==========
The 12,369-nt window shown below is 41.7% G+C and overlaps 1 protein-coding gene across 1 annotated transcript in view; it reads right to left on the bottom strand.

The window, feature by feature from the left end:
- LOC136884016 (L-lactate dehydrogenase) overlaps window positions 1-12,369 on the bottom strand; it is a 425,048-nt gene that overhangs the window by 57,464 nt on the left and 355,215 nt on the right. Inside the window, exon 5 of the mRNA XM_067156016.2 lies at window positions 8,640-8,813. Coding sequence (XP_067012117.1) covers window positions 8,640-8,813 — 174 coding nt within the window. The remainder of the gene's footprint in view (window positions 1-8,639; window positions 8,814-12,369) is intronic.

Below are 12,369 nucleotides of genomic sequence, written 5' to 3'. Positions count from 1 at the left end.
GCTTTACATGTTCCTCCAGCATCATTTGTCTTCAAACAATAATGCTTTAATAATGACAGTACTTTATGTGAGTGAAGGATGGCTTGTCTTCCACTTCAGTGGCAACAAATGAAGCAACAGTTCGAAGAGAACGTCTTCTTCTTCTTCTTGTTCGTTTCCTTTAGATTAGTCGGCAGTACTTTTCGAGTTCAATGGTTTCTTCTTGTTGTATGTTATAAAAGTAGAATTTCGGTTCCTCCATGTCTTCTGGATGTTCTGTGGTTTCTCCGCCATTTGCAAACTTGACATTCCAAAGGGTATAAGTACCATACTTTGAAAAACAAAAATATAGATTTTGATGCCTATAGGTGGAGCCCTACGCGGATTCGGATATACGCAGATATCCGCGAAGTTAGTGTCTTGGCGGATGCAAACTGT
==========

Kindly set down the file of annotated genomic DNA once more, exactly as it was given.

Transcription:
The 12,369-nt window shown below is 41.7% G+C and overlaps 1 protein-coding gene across 1 annotated transcript in view; it reads right to left on the bottom strand.

The window, feature by feature from the left end:
- LOC136884016 (L-lactate dehydrogenase) overlaps window positions 1-12,369 on the bottom strand; it is a 425,048-nt gene that overhangs the window by 57,464 nt on the left and 355,215 nt on the right. Inside the window, exon 5 of the mRNA XM_067156016.2 lies at window positions 8,640-8,813. Coding sequence (XP_067012117.1) covers window positions 8,640-8,813 — 174 coding nt within the window. The remainder of the gene's footprint in view (window positions 1-8,639; window positions 8,814-12,369) is intronic.

Below are 12,369 nucleotides of genomic sequence, written 5' to 3'. Positions count from 1 at the left end.
GCTTTACATGTTCCTCCAGCATCATTTGTCTTCAAACAATAATGCTTTAATAATGACAGTACTTTATGTGAGTGAAGGATGGCTTGTCTTCCACTTCAGTGGCAACAAATGAAGCAACAGTTCGAAGAGAACGTCTTCTTCTTCTTCTTGTTCGTTTCCTTTAGATTAGTCGGCAGTACTTTTCGAGTTCAATGGTTTCTTCTTGTTGTATGTTATAAAAGTAGAATTTCGGTTCCTCCATGTCTTCTGGATGTTCTGTGGTTTCTCCGCCATTTGCAAACTTGACATTCCAAAGGGTATAAGTACCATACTTTGAAAAACAAAAATATAGATTTTGATGCCTATAGGTGGAGCCCTACGCGGATTCGGATATACGCAGATATCCGCGAAGTTAGTGTCTTGGCGGATGCAAACTGT